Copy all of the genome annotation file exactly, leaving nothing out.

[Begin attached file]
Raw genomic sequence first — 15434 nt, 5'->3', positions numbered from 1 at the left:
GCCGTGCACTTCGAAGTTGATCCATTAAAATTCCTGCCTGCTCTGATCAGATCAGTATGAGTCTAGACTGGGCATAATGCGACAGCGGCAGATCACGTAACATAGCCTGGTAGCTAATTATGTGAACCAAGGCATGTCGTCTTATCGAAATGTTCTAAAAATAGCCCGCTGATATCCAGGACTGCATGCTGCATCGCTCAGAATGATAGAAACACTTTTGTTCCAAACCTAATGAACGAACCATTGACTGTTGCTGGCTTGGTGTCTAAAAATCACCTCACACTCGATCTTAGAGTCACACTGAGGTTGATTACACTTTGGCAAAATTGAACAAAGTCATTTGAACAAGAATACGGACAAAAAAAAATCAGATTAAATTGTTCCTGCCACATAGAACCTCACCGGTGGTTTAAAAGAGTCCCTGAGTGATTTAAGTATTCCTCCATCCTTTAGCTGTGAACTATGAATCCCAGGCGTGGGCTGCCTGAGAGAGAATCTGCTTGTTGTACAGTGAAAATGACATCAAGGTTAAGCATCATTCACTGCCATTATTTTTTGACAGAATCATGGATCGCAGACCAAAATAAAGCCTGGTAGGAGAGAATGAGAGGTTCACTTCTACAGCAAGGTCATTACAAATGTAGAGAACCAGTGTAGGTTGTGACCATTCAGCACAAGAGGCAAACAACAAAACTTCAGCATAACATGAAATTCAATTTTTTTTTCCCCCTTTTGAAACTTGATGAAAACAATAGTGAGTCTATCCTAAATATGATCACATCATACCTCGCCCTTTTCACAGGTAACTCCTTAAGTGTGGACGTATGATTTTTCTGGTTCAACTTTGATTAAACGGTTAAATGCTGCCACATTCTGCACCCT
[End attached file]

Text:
Raw genomic sequence first — 15434 nt, 5'->3', positions numbered from 1 at the left:
GCCGTGCACTTCGAAGTTGATCCATTAAAATTCCTGCCTGCTCTGATCAGATCAGTATGAGTCTAGACTGGGCATAATGCGACAGCGGCAGATCACGTAACATAGCCTGGTAGCTAATTATGTGAACCAAGGCATGTCGTCTTATCGAAATGTTCTAAAAATAGCCCGCTGATATCCAGGACTGCATGCTGCATCGCTCAGAATGATAGAAACACTTTTGTTCCAAACCTAATGAACGAACCATTGACTGTTGCTGGCTTGGTGTCTAAAAATCACCTCACACTCGATCTTAGAGTCACACTGAGGTTGATTACACTTTGGCAAAATTGAACAAAGTCATTTGAACAAGAATACGGACAAAAAAAAATCAGATTAAATTGTTCCTGCCACATAGAACCTCACCGGTGGTTTAAAAGAGTCCCTGAGTGATTTAAGTATTCCTCCATCCTTTAGCTGTGAACTATGAATCCCAGGCGTGGGCTGCCTGAGAGAGAATCTGCTTGTTGTACAGTGAAAATGACATCAAGGTTAAGCATCATTCACTGCCATTATTTTTTGACAGAATCATGGATCGCAGACCAAAATAAAGCCTGGTAGGAGAGAATGAGAGGTTCACTTCTACAGCAAGGTCATTACAAATGTAGAGAACCAGTGTAGGTTGTGACCATTCAGCACAAGAGGCAAACAACAAAACTTCAGCATAACATGAAATTCAATTTTTTTTTCCCCCTTTTGAAACTTGATGAAAACAATAGTGAGTCTATCCTAAATATGATCACATCATACCTCGCCCTTTTCACAGGTAACTCCTTAAGTGTGGACGTATGATTTTTCTGGTTCAACTTTGATTAAACGGTTAAATGCTGCCACATTCTGCACCCT